Keep in mind that documents like FAFSA need to be re-completed and submitted every year, so aid could change from year to year, especially if the one you’re currently applying for reflected out-of-the-ordinary financial circumstances (a parent getting laid off and collecting unemployment, or an unexpected inheritance, for example).  Even if your dream school is a bit out of reach this year, a transfer could be a possibility down the road. 

The problem: Your parents don’t want you to be so far away from home.

This can be a tricky one to deal with. Take time to talk things over with your parents.
 
One of the first things to consider and discuss is transportation. Will you be able to get home easily? Are you close enough to drive home when need be, or would you have to fly? Will this affect how many times you make the trip home? Is your school close to public transportation, or will you want a car on campus to run errands and make sure you have everything you need? How easy will it be to move in and move out, especially if your school is further from home? All of these are questions you and your parents will want to consider.
 
Discuss how much you plan to communicate with your family while you’re at school as well. Help them sign up for a family Skype account if they don’t already have one and walk them through signing on and starting a convo. Parents separated or divorced? Think about getting an OoVoo account instead, which lets you talk with both parents simultaneously.
 
Break out the family calendar and mark down family weekend and any breaks you’ll be spending at home. If you’re within driving distance, throw in an extra weekend or two you’d be willing to spend at home. Hopefully this reassures your parents that they’re not losing you forever.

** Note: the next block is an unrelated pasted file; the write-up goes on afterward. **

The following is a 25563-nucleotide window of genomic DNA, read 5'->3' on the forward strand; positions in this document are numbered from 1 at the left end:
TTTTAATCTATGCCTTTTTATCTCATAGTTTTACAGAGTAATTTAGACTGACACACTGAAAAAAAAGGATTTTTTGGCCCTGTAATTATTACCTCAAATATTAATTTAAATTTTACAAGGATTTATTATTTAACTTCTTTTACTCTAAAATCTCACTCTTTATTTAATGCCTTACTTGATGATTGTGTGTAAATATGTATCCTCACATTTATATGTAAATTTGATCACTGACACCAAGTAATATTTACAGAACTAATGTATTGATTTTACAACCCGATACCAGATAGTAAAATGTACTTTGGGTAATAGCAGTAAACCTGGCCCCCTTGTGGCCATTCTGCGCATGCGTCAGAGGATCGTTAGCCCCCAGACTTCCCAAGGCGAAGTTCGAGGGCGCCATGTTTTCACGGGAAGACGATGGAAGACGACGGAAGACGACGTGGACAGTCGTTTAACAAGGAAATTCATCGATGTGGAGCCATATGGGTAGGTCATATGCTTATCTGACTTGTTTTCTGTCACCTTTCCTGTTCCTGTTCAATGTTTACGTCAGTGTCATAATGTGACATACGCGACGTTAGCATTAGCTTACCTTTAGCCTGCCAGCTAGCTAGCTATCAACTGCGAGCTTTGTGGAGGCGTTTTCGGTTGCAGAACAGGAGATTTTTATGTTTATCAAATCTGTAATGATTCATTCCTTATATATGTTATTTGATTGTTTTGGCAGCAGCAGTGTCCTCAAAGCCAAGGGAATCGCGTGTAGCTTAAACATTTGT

Although being far away from home does have its benefits, the distance may not be as welcome as you originally think. Erin Nemeth, a student at Quinnipiac University in Hamden, Connecticut explains, “I’m from Connecticut, and all of my top schools were around Boston. My mom made me look at Quinnipiac, and I really didn’t want to—she literally dragged me there. I hated that it was only 40 minutes from home and didn’t want to go to a school that was so close to me. Turns out listening to her was the best thing I could have done. I fell in love with QU, and their program really was the best for me. Just a small story that listening to your parents every now and then with the college decision process isn’t a bad idea.”
 
Still set on getting farther away than your parents would like? Remind them of what the school can do for you and why it’s a good fit for what you hope to accomplish and achieve during your four years at school, regardless of the distance. 

The problem: Your dream school doesn’t offer as much as another one you’ve applied to. 

This is another area where your parents may have a point. Consider what each school you’ve been accepted to is offering in terms of financial aid, academic, social, and extra-curricular opportunities. Ultimately, it’s your decision to decide where you’d be most comfortable and which school feels like the best fit, but consider parental input as well. Take time to discuss and talk about the pros and cons of the schools you both are interested in. Focus on what makes it the right choice for you, and use that to reach a consensus. If possible, make a visit to campus or try and speak with students that currently go there to get more of a feel for the school.
 
The key with this solution is to keep an open mind. You may have your heart set on one college or university, but your parents might be making a good point. If the university they’ve fallen for is cheaper, it could mean more funds for cool things like study abroad or spring break trips later down the road. Don’t reject a school just because your parents are pulling for it. If it could be just as good of a match, definitely consider it when making your final decision. 

Sydney is a junior double majoring in Media and Cultural Studies and Political Science at Macalester College in St. Paul, Minn., a short trip away from Minneapolis, her hometown. When Sydney is not producing content for a variety of platforms, she enjoys hanging out with friends, watching movies, reading, and indulging in a smoothie or tea from Caribou Coffee, the MN-based version of Starbucks.